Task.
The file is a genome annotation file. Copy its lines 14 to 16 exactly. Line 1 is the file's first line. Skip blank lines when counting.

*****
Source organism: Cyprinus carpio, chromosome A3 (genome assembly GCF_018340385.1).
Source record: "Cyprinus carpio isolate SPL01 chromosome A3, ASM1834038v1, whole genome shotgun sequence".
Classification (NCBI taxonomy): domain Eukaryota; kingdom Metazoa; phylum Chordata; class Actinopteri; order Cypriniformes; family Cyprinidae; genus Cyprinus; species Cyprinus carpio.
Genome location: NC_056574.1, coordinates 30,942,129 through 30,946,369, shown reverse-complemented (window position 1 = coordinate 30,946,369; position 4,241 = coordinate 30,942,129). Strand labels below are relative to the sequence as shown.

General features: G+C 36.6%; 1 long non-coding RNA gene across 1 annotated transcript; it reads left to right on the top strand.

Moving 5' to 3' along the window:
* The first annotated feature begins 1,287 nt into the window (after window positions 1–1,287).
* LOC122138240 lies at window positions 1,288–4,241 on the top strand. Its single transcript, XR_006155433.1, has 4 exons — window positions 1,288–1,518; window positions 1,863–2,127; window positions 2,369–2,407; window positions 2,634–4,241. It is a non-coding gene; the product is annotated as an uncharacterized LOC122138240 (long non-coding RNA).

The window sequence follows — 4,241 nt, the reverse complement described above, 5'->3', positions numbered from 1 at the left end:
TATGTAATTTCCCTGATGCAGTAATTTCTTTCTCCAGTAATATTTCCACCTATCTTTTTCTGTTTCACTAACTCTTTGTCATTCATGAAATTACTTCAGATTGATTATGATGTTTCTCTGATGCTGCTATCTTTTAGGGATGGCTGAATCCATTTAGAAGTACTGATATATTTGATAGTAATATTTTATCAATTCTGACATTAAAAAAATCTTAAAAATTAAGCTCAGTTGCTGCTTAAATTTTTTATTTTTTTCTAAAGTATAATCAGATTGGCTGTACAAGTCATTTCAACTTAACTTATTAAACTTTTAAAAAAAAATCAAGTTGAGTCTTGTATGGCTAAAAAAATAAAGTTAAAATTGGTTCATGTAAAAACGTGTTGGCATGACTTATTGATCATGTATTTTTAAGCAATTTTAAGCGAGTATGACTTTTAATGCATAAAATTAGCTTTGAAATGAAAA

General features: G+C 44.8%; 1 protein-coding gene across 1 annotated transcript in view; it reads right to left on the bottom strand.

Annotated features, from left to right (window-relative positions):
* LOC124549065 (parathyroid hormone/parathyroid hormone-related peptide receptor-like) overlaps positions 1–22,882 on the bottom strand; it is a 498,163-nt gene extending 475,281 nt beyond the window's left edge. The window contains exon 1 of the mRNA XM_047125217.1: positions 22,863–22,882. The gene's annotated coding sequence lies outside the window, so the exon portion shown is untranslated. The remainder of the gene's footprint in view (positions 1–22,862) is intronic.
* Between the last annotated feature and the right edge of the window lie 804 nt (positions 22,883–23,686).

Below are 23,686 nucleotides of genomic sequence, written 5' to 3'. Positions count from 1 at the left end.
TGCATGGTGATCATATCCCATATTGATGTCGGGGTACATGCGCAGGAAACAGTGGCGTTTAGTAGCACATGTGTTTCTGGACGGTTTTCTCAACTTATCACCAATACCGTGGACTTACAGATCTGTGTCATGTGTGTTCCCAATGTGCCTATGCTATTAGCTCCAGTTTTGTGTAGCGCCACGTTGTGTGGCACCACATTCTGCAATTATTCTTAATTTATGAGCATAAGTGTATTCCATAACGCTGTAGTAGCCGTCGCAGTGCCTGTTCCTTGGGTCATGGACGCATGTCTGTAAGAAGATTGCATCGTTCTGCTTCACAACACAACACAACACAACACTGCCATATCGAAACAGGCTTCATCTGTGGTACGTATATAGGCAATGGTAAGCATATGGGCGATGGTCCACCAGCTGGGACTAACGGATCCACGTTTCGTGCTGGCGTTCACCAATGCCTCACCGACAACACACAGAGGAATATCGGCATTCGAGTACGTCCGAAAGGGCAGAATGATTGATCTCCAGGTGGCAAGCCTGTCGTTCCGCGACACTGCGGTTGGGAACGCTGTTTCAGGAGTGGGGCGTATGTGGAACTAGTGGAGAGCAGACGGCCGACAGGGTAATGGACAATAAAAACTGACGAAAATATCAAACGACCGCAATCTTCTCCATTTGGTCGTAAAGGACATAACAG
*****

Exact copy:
* Between the last annotated feature and the right edge of the window lie 804 nt (positions 22,883–23,686).

Below are 23,686 nucleotides of genomic sequence, written 5' to 3'. Positions count from 1 at the left end.
TGCATGGTGATCATATCCCATATTGATGTCGGGGTACATGCGCAGGAAACAGTGGCGTTTAGTAGCACATGTGTTTCTGGACGGTTTTCTCAACTTATCACCAATACCGTGGACTTACAGATCTGTGTCATGTGTGTTCCCAATGTGCCTATGCTATTAGCTCCAGTTTTGTGTAGCGCCACGTTGTGTGGCACCACATTCTGCAATTATTCTTAATTTATGAGCATAAGTGTATTCCATAACGCTGTAGTAGCCGTCGCAGTGCCTGTTCCTTGGGTCATGGACGCATGTCTGTAAGAAGATTGCATCGTTCTGCTTCACAACACAACACAACACAACACTGCCATATCGAAACAGGCTTCATCTGTGGTACGTATATAGGCAATGGTAAGCATATGGGCGATGGTCCACCAGCTGGGACTAACGGATCCACGTTTCGTGCTGGCGTTCACCAATGCCTCACCGACAACACACAGAGGAATATCGGCATTCGAGTACGTCCGAAAGGGCAGAATGATTGATCTCCAGGTGGCAAGCCTGTCGTTCCGCGACACTGCGGTTGGGAACGCTGTTTCAGGAGTGGGGCGTATGTGGAACTAGTGGAGAGCAGACGGCCGACAGGGTAATGGACAATAAAAACTGACGAAAATATCAAACGACCGCAATCTTCTCCATTTGGTCGTAAAGGACATAACAG